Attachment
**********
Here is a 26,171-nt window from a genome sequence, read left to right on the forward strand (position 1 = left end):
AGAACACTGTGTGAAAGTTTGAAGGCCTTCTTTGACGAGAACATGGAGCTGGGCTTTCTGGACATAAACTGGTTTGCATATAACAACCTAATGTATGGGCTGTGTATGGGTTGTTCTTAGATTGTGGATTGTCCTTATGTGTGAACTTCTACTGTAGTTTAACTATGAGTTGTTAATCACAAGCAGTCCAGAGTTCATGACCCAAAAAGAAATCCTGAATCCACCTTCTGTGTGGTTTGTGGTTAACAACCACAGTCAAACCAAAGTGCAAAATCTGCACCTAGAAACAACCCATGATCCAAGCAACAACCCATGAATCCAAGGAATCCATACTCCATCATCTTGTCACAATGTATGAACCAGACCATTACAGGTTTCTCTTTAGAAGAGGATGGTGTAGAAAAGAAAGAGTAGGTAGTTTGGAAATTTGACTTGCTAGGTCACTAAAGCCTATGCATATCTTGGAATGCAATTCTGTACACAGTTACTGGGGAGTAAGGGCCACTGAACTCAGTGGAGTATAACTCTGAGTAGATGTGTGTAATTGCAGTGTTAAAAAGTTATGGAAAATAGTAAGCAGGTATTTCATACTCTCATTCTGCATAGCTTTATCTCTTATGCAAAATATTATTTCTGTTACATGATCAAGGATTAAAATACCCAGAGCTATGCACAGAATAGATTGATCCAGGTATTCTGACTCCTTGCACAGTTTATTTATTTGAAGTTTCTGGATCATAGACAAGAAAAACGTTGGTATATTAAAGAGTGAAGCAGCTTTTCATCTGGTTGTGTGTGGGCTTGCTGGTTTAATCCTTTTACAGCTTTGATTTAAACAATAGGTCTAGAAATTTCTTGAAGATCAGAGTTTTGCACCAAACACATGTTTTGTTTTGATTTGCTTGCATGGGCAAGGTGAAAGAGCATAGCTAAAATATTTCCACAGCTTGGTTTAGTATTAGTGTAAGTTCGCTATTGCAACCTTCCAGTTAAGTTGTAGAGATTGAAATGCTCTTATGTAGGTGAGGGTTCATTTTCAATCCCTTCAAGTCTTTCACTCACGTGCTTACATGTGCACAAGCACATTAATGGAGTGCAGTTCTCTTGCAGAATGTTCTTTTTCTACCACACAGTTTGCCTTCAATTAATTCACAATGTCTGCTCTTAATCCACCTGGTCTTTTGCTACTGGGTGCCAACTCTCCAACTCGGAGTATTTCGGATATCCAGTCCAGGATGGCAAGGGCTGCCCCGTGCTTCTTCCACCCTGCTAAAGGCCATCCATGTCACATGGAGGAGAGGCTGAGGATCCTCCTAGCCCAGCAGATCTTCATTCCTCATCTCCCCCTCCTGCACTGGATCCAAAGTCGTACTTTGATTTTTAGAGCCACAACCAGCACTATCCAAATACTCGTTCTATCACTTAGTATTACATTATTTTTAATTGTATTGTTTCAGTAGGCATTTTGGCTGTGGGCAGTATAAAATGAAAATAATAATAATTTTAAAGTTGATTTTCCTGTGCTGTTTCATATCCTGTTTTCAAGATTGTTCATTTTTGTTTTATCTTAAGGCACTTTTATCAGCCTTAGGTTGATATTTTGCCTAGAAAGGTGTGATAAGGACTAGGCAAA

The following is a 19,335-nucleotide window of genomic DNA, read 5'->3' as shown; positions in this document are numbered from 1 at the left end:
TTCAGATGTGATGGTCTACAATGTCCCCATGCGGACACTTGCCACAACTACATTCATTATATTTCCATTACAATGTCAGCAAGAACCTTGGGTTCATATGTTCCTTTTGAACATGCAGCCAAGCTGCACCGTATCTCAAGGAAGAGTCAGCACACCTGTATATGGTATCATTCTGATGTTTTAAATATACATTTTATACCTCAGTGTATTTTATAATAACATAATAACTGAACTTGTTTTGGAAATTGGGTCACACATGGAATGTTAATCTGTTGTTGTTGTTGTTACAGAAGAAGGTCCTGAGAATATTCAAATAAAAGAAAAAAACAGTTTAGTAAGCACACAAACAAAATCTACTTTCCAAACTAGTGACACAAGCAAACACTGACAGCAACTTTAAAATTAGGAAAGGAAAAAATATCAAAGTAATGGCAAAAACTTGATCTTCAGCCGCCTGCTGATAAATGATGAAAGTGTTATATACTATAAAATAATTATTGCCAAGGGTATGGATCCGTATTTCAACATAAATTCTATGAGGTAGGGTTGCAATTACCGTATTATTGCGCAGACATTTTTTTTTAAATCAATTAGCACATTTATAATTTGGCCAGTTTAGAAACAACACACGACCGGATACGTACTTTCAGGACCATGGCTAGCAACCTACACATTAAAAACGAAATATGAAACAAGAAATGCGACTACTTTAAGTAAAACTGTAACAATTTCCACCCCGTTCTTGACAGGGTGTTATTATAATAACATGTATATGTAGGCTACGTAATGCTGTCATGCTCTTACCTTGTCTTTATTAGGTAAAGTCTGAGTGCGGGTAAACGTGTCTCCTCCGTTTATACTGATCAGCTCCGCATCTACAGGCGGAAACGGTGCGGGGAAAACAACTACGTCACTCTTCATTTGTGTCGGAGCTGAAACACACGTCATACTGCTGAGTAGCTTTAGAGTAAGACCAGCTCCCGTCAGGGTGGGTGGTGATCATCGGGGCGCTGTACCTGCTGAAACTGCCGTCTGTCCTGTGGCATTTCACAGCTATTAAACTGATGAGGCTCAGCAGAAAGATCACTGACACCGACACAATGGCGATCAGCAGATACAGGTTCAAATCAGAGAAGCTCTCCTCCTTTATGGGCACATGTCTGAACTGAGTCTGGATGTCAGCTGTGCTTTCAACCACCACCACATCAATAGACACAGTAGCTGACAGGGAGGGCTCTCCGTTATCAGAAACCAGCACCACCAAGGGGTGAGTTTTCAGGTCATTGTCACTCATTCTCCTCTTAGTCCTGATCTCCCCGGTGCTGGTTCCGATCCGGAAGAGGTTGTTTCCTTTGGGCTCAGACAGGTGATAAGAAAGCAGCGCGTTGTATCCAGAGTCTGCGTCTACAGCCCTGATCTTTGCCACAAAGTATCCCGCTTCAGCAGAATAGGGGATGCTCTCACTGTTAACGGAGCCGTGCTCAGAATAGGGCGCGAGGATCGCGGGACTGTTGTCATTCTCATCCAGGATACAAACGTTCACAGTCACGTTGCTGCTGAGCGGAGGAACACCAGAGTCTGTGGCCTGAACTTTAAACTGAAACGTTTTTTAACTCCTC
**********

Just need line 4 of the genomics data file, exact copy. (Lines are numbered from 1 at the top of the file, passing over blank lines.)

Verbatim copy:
TTCAGATGTGATGGTCTACAATGTCCCCATGCGGACACTTGCCACAACTACATTCATTATATTTCCATTACAATGTCAGCAAGAACCTTGGGTTCATATGTTCCTTTTGAACATGCAGCCAAGCTGCACCGTATCTCAAGGAAGAGTCAGCACACCTGTATATGGTATCATTCTGATGTTTTAAATATACATTTTATACCTCAGTGTATTTTATAATAACATAATAACTGAACTTGTTTTGGAAATTGGGTCACACATGGAATGTTAATCTGTTGTTGTTGTTGTTACAGAAGAAGGTCCTGAGAATATTCAAATAAAAGAAAAAAACAGTTTAGTAAGCACACAAACAAAATCTACTTTCCAAACTAGTGACACAAGCAAACACTGACAGCAACTTTAAAATTAGGAAAGGAAAAAATATCAAAGTAATGGCAAAAACTTGATCTTCAGCCGCCTGCTGATAAATGATGAAAGTGTTATATACTATAAAATAATTATTGCCAAGGGTATGGATCCGTATTTCAACATAAATTCTATGAGGTAGGGTTGCAATTACCGTATTATTGCGCAGACATTTTTTTTTAAATCAATTAGCACATTTATAATTTGGCCAGTTTAGAAACAACACACGACCGGATACGTACTTTCAGGACCATGGCTAGCAACCTACACATTAAAAACGAAATATGAAACAAGAAATGCGACTACTTTAAGTAAAACTGTAACAATTTCCACCCCGTTCTTGACAGGGTGTTATTATAATAACATGTATATGTAGGCTACGTAATGCTGTCATGCTCTTACCTTGTCTTTATTAGGTAAAGTCTGAGTGCGGGTAAACGTGTCTCCTCCGTTTATACTGATCAGCTCCGCATCTACAGGCGGAAACGGTGCGGGGAAAACAACTACGTCACTCTTCATTTGTGTCGGAGCTGAAACACACGTCATACTGCTGAGTAGCTTTAGAGTAAGACCAGCTCCCGTCAGGGTGGGTGGTGATCATCGGGGCGCTGTACCTGCTGAAACTGCCGTCTGTCCTGTGGCATTTCACAGCTATTAAACTGATGAGGCTCAGCAGAAAGATCACTGACACCGACACAATGGCGATCAGCAGATACAGGTTCAAATCAGAGAAGCTCTCCTCCTTTATGGGCACATGTCTGAACTGAGTCTGGATGTCAGCTGTGCTTTCAACCACCACCACATCAATAGACACAGTAGCTGACAGGGAGGGCTCTCCGTTATCAGAAACCAGCACCACCAAGGGGTGAGTTTTCAGGTCATTGTCACTCATTCTCCTCTTAGTCCTGATCTCCCCGGTGCTGGTTCCGATCCGGAAGAGGTTGTTTCCTTTGGGCTCAGACAGGTGATAAGAAAGCAGCGCGTTGTATCCAGAGTCTGCGTCTACAGCCCTGATCTTTGCCACAAAGTATCCCGCTTCAGCAGAATAGGGGATGCTCTCACTGTTAACGGAGCCGTGCTCAGAATAGGGCGCGAGGATCGCGGGACTGTTGTCATTCTCATCCAGGATACAAACGTTCACAGTCACGTTGCTGCTGAGCGGAGGAACACCAGAGTCTGTGGCCTGAACTTTAAACTGAAACGTTTTTTAACTCCTC